Nevertheless, the current scientific evidence does suggest that it is indeed true. Those who don’t like that are welcome to produce evidence to the contrary. But calling someone a “racist” is not a scientific argument.

Richwine got into trouble for linking IQ and immigration. But shouldn’t our immigration policy be the subject of much more scrutiny?

Immigration means allowing foreigners to become permanent residents of our country. Don’t we have the right to consider whether such additions are good for our country? That would involve not only considering IQ, but all sorts of other factors as well.

Mexico is the chief source of immigration to the U.S. In fact, Mexico is considered a partner in our immigration policy (an understanding on display during Obama’s recent trip to Mexico, see here).

So what is the national IQ of Mexico?

Bear in mind that Richard Lynn, one of the scientists studying in this field, freely admits that “Intelligence tests are imperfect measuring instruments….” That's an admission of humility which implies a plan to continue honing the tools in the future, a truly scientific approach.

Indeed, I’ve noticed that scientists who deal in this issue don’t seem at all the raving fanatics their detractors claim them to be. On the contrary, they present their findings in a calm, straightforward manner. Scientists who disagree with them ought to present their evidence, if they have it, in a similar fashion.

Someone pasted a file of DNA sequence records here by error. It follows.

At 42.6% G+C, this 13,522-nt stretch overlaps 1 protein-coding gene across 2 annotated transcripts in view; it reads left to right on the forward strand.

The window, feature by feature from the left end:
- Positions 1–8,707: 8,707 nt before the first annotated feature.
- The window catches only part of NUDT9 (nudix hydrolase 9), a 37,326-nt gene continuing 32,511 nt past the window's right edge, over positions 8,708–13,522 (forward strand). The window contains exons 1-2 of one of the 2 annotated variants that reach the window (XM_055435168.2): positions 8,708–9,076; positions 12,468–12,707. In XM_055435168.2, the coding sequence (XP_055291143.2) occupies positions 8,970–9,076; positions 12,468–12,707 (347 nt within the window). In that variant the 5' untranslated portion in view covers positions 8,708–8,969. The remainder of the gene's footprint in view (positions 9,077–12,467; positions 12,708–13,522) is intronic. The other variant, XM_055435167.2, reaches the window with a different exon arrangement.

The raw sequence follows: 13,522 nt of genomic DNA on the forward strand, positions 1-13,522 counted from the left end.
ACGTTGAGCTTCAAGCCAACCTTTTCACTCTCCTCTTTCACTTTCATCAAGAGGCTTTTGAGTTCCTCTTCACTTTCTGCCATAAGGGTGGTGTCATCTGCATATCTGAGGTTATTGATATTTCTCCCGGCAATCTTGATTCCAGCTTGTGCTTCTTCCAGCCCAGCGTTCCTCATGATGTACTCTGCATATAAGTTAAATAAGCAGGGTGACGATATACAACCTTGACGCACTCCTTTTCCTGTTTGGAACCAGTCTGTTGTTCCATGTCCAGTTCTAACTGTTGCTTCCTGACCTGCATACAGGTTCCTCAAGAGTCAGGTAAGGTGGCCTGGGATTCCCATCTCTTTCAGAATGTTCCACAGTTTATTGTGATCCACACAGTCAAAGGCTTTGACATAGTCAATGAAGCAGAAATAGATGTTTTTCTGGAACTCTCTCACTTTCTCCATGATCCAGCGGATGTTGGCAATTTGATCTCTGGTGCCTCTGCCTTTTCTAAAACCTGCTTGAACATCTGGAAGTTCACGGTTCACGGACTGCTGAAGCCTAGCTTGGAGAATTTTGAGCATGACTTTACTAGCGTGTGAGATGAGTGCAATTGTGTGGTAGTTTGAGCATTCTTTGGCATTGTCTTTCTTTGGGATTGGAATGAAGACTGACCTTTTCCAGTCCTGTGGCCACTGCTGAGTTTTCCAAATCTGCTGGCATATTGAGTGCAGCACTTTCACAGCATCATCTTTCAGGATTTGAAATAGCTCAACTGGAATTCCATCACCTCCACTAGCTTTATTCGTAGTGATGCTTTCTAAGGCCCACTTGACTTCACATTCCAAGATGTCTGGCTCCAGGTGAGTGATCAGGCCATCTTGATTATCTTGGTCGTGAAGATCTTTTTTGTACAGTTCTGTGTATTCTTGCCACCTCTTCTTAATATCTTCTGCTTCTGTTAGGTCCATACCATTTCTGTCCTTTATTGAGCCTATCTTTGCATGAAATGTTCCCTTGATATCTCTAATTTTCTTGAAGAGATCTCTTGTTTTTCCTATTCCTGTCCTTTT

A chart compiled by Steve Sailer of Lynn and Vanhanen’s work on national IQ shows the mean IQ of the United States at 98, while the mean IQ of Mexico is 87 (with Mexican-Americans in the United States as 88). How was the 87 figure for Mexico arrived at? They calculated the white population of Mexico (at 9%) as having an IQ of 96, blended with Indian and mestizo children of southern Mexico.

In another source, published in 2002, by Lynn, Backhoff and Contreras (a Mexican researcher), since Spaniards (in Spain) have an average IQ of 98, the average IQ of white Mexicans was estimated at 98, with 94.3 for mestizos and 83.3 for Mexican Indians. (Ethnic and Racial Differences on the Standard Progressive Matrices in Mexico, Journal of Biosocial Science, January 2005.)

More recently, in his 2012 reply to Ron Unz on, Dr. Lynn quotes the figures of 88 IQ for Mexicans in Mexico, and 89 for U.S. Hispanics.

For more precise figures, we might look at educational results, which could be considered a proxy for IQ. It’s not a perfect correlation, of course, but it may be the best we have at this point.

Plus, it’s a particularly important question for U.S. immigration policy. After all, here in the U.S.A., thanks to our Supreme Court (Plyler vs. Doe, 1982), even illegal aliens must be educated on the public dime. In essence, we’re being forced to subsidize the education of millions of Mexicans in the United States. So it’s a valid question.